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Working with employers to help close the pension savings gap

Catherine Stewart

Catherine Stewart

Women continue to trail men in saving adequately for retirement. Just 52% women are putting aside enough for retirement, compared to 59% of men, and on average, women save just over half as much as men in defined contribution pensions (£81pcm compared to £149pcm)*. We want to work with employers, government and the industry to help close this gap and help more women plan for their retirement.

Our 13th annual Women and Retirement Report focuses on the impact of divorce on both men and women’s retirement plans. It also continues our work in examining the policy and industry changes that might support more women in saving for their future.

There’s an important role for government to play and we’re recommending a number of key changes to improve automatic enrolment. These include extending coverage to more part-time and younger workers. This will help women in particular, as their savings tend to be more impacted by career breaks and periods of part-time work, due to parental or caring responsibilities.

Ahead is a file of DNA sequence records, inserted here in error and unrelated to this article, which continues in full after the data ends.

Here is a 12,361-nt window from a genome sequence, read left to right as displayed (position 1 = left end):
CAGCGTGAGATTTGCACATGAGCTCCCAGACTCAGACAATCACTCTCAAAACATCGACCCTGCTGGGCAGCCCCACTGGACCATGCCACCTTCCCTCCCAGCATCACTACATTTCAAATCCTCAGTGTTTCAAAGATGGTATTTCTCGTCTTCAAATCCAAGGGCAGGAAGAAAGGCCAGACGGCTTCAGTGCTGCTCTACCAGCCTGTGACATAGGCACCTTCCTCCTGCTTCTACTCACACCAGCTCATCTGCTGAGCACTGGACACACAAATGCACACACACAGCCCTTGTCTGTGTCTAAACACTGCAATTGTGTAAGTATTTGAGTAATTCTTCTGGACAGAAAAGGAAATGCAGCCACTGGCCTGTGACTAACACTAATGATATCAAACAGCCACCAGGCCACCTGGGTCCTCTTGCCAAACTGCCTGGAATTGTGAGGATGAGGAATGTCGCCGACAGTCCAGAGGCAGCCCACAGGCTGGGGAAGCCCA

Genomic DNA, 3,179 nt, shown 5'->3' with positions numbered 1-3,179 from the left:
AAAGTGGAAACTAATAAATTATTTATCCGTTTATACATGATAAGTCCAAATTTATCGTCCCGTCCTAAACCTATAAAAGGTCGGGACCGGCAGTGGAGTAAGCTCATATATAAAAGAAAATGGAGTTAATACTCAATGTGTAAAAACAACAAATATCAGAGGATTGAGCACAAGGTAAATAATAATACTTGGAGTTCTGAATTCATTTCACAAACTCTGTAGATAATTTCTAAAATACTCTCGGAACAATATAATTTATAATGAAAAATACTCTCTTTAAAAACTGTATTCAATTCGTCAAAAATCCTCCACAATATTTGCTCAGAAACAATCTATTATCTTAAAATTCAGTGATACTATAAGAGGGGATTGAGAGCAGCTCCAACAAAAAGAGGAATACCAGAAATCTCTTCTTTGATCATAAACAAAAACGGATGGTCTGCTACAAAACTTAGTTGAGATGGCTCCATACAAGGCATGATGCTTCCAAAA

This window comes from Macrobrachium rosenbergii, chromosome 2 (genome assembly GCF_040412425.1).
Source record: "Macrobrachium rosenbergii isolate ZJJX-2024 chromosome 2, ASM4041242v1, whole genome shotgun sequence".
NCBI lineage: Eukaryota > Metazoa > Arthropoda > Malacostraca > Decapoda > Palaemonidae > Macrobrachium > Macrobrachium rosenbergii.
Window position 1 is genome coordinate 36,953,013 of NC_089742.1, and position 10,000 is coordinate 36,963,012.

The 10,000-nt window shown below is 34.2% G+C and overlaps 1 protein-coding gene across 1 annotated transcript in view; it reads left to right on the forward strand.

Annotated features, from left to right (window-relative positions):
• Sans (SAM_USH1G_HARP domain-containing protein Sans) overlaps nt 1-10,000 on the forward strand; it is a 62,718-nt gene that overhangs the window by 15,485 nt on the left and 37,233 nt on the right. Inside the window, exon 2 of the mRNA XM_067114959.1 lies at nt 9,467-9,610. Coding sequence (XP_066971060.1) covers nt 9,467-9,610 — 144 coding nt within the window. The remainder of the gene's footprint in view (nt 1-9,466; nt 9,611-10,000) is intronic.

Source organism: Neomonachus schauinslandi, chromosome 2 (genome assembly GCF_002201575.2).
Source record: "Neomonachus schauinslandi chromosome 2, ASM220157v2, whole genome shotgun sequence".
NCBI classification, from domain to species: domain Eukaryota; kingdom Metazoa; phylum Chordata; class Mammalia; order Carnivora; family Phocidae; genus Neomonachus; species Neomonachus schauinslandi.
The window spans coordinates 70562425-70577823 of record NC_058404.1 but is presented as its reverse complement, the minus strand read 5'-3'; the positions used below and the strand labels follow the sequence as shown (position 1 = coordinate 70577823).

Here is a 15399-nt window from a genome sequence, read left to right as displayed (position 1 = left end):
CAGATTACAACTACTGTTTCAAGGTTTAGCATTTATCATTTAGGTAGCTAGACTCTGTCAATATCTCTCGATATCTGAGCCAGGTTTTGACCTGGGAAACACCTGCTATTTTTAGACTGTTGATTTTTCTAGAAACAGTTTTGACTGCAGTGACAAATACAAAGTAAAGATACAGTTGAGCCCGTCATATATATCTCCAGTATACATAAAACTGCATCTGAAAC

But we’re also really interested in how employers can help. Before employees embark on maternity or paternity leave there will be a lot of information to share with them, and we’d like to see pensions feature prominently in these conversations.

Depending on the rules of the scheme, it may be that the initial period of leave has no or minimal impact on the employees’ pension. But if they choose to stay off work beyond the paid leave, or if they come back to work on reduced hours, the impacts can be significant and they form the key drivers behind the persistent savings gap.

So, to support employers, we’ve launched a new guide alongside this year’s Women and Retirement Report. It explains the savings challenges women are more likely to face and outlines useful information employees might need to consider. It’s not limited to parental leave, and it covers a range of things that could apply to all employees.

*Source Scottish Widows Women and Retirement Report 2017

Information correct as at November 2017